a list compiled by Alex Kasman (College of Charleston)
|A boy looking around the huge office building where his mother works meets an old accountant who now works with computers but reveals to him an undiscovered arithmetic error made back in one of the company's early paper ledgers with startling consequences:
|(quoted from Numbers in the Dark (La notte dei numeri))|
... a stupid mistake of four hundred and ten lire.... And nobody realized, only I know about it, and you're the first person I've told: keep it to yourself and dont forget!
Over all these years, you know what that mistake ... has become? Billions! Billions! Half the city is built on these mistakes! Half the country!
This is one of many fascinating stories by the famous Italian author, Italo Calvino. Many of his stories have a slight mathematical flavor to them, but are not quite mathematical enough for me to add them to this database. Thanks to Robert Subiaga for suggesting that I add this one in which math plays a somewhat more explicit role.
Note: So far, I do not have a publication date listed for this story. Does anyone know when it first appeared?
"William E. Emba"|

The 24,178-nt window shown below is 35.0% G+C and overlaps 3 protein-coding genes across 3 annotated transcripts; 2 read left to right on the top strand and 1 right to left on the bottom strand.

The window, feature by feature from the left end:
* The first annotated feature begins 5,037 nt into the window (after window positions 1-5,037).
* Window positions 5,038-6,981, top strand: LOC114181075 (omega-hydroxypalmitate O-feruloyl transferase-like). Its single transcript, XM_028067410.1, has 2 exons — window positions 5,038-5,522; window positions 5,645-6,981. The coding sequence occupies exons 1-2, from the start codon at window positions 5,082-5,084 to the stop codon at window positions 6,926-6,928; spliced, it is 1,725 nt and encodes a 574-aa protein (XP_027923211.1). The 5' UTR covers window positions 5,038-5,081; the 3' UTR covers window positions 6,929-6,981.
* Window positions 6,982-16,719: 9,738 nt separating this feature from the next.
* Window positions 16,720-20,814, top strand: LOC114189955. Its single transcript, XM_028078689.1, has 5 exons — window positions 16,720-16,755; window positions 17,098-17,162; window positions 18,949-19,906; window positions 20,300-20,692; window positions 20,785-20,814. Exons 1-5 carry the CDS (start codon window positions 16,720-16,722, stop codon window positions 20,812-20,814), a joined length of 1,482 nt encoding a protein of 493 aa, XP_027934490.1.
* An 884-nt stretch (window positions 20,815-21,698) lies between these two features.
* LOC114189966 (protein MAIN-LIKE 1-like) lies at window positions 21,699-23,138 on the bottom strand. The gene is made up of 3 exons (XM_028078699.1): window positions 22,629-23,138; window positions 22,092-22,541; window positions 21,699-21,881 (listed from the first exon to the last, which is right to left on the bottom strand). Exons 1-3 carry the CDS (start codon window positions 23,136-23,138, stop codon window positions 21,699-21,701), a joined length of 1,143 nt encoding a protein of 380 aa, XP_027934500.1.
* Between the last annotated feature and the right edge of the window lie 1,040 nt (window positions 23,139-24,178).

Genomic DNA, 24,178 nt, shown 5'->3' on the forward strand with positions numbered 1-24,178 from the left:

The Italian original is "La notte dei numeri", literally
"the night of the numbers", and Calvino dates it to 1958. I have
no idea if it was published before 1990, though, the year of the
first Italian collection (I racconti) which has it.
Oddly enough, this story is *not* in the Italian original from which
pretty much the rest of the "Numbers in the Dark and other Stories"
is taken from (Prima che tu dica "Pronto" = Before you say "Hello").
|Buy this work of mathematical fiction and read reviews at amazon.com. |
|(Note: This is just one work of
mathematical fiction from the list. To see the entire list or to see more
works of mathematical fiction, return to the Homepage.)|
May 2016: I am experimenting with a new feature which will print a picture of the cover and a link to the Amazon.com page for a work of mathematical fiction when it is available. I hope you find this useful and convenient. In any case, please write to let me know if it is because I would be happy to either get rid of it or improve it if that would be better for you. Thanks! -Alex
(Maintained by Alex Kasman,
College of Charleston)